This book was compelling from the first chapter which looked at the history of the game up until 1914 and detailed the initial hostility towards footballers when war broke out because of their initial decision to continue playing the sport. I would have to say that I found the information about the early days of football to be fascinating as so much was different from the game we love nowadays. Some of the rules that I have always been considered part of football were still only a few years old at the time war was declared and I was amazed to read the names of teams who were big in their time but whose fortunes through lack of finance (not a new thing in football!) and loss of players saw them dissolved prior to 1918. I was hugely intrigued about this history of football.

The chapters on warfare were equally fascinating and the authors should be applauded for keeping the account both lucid and highly readable. The maps that accompany each particular battle are clear and easy to follow and the inclusion of information about the composition of batalions, etc was very helpful having never properly understood the differences between companies, platoons, brigages, divisions, ect.
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7 of 7 people found the following review helpful By J. Henderson on 9 Dec. 2008
Format: Hardcover
Football and War. I dont think it can get more interesting than that! The authors give such an insight into the battlefield/battlespace, I was amazed. The attention to the small details, giving life once again to the names of brave men on stone memorials or in the faded matchday programmes of forgotten football clubs, is outstanding. Smoothly written, deeply informative, moving, sensitive and very respectful.

The personal letters and photographs contain such poignant insights that, they alone, justify the intense research so clearly undertaken. The battlefield photo's are equally well chosen and the maps easy to read. This book will also be fascinating to those interested in both the British 6th Brigade and 2nd Division during World War One. It has given me a new awareness, for example, of the conditions and locations within which 17th Middlesex, 13th Essex, the King's (Liverpool Regt) and 2nd South Staffs fought and died.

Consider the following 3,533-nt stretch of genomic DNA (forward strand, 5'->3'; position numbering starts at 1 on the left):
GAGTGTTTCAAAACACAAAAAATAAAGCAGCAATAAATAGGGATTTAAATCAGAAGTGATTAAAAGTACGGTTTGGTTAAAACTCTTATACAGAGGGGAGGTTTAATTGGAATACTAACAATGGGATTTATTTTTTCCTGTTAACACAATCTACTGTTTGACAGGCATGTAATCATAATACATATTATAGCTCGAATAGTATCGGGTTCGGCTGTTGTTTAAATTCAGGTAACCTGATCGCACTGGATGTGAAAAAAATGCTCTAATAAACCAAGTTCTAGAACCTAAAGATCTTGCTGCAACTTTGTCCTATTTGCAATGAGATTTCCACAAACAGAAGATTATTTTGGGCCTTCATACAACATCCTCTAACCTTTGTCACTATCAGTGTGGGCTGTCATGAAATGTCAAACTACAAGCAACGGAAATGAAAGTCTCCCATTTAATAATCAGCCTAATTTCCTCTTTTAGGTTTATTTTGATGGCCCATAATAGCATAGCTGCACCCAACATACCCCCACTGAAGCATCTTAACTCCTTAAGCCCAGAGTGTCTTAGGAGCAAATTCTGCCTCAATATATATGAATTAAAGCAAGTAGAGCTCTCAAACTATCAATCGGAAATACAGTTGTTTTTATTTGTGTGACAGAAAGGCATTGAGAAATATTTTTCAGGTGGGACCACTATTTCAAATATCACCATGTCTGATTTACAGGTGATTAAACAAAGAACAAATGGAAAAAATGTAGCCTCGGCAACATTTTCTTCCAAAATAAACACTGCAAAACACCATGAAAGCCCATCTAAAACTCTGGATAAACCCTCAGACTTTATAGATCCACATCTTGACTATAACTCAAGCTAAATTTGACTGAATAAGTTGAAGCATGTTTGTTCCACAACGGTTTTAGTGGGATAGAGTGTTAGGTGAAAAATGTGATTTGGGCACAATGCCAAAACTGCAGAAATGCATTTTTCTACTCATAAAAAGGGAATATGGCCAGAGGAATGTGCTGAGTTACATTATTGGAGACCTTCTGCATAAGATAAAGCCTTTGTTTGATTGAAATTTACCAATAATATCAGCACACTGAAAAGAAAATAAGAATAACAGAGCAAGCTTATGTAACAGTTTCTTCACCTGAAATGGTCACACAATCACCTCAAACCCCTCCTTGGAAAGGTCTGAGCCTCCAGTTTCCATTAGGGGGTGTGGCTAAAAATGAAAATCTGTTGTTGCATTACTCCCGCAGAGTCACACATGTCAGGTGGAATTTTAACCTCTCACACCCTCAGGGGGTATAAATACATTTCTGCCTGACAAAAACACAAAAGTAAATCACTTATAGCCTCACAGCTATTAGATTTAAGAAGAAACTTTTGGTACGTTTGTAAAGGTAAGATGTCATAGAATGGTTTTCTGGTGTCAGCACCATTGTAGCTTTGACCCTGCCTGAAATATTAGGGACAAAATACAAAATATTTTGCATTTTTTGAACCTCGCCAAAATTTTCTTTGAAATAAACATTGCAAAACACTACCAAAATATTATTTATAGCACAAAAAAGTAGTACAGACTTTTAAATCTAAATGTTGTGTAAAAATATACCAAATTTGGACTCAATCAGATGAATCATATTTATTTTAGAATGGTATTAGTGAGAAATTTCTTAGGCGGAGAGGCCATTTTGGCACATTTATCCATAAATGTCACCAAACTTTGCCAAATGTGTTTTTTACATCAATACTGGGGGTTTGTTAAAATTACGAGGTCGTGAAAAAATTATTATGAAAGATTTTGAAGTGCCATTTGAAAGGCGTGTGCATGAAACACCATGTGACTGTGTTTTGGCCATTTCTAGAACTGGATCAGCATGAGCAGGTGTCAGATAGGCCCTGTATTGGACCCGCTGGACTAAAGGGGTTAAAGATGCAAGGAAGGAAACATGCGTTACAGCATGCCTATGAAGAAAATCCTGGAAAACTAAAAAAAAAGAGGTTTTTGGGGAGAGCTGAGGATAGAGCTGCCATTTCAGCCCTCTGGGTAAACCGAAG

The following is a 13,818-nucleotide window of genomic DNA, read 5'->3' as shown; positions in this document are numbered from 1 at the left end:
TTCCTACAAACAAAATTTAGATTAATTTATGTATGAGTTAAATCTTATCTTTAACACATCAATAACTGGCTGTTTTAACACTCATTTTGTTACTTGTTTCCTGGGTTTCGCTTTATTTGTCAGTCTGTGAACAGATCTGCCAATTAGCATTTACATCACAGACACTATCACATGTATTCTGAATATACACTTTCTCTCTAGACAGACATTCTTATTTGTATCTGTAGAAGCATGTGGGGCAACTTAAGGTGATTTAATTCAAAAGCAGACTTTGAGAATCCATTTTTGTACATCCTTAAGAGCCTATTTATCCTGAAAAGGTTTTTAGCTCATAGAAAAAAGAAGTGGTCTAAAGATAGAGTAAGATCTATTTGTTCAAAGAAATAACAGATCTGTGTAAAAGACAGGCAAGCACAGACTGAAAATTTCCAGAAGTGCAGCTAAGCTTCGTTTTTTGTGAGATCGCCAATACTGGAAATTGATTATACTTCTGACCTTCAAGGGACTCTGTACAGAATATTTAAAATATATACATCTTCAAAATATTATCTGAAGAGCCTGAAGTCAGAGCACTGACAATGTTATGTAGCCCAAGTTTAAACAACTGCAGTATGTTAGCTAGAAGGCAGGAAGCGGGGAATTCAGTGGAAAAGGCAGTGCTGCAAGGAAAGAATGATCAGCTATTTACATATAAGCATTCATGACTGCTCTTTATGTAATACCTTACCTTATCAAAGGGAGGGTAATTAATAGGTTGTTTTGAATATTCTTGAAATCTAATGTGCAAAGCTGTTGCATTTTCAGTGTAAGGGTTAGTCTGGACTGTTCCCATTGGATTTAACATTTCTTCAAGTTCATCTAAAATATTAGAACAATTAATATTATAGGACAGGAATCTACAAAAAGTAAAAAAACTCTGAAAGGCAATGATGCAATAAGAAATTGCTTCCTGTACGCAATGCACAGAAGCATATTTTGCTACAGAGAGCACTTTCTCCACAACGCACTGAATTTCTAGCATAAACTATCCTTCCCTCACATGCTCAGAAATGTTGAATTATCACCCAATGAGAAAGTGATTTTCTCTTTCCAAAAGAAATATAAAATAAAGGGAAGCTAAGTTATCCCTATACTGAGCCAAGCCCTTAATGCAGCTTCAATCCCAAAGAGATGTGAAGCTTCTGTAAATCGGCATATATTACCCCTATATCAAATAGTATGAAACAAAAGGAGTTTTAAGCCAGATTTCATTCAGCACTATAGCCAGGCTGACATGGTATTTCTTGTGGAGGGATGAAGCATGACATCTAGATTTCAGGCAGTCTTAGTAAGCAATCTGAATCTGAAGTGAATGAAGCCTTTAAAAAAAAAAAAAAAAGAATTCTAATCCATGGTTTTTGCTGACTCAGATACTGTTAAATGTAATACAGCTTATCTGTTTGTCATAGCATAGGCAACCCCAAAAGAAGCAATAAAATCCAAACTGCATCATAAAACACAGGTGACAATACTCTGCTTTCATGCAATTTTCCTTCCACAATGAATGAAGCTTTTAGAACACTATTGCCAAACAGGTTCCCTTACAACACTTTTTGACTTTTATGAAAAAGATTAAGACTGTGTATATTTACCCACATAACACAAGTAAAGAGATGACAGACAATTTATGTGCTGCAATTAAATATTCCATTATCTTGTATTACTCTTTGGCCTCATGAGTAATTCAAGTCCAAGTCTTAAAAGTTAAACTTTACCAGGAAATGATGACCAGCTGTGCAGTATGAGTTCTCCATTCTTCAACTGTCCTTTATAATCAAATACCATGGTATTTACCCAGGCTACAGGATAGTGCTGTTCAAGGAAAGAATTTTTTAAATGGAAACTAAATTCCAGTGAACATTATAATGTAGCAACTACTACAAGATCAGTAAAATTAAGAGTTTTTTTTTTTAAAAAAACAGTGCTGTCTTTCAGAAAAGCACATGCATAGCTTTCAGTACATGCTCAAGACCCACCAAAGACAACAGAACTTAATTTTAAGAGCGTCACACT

I wasn't able to put it down until it was finished.
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4 of 4 people found the following review helpful By R. A. Harkness on 12 Jun. 2009
Format: Hardcover
A fascinating insight into the 17th Middlesex (Footballers) Battalion and how it was raised to incorporate a plethora of talented footballers, many of them on a professional contract, during the Great War.
Riddoch and Kemp illustrare clearly the initial problems faced by the top soccer clubs in that era with their gifted players joining the armed forces.
A detailed look at their preparation before leaving for the Front and their involvement in many engagements. In September 1916 at Delville Wood the 17th lost Pte William Jonas ( 74 apps for Clapton Orient ) and Sgt Norman Wood ( 88 apps , Stockport County 0. They , along with many comrades lie in Delville Wood Cemetery.
In August 1916, the Battalion suffered many losses in Guillemont including Pte William Gerriish ( 59 apps and a League medal with Aston Villa ); Pte Oscar Linkson ( 55 apps Man. Utd ); Pte Allen Foster ( 146 apps Reading ) and Pte George Scott ( 205 apps Clapton Orient ).
In the following month in action, at Serre, the supreme sacrifice was made by L/Cpl Sid Wheelhouse ( 235 apps, Capt of Grimsby Town ); Sgt Billy Baker ( 193 apps Plymouth Argyle ) and CSM Richard McFadden (144 apps Clapton Orient ).
Engagements at Redan Ridge , Nov 1916 and Oppy Wood , April 1917 followed and it was at Oppy Wood where the popular Pte Bob Whitley ( 320 apps Brighton and Hove Albion ) met his fate.
As the losses had mounted over a period of time , the 17th Middlesex, like so many other battalion, was amalgamated. A wonderful read, which details all ranks of the 17th Battalion and indicating the last resting places and memorials to those who failed to return home.
Cllr Ronnie Harkness , Poeradown, Craigavon, N.Ireland.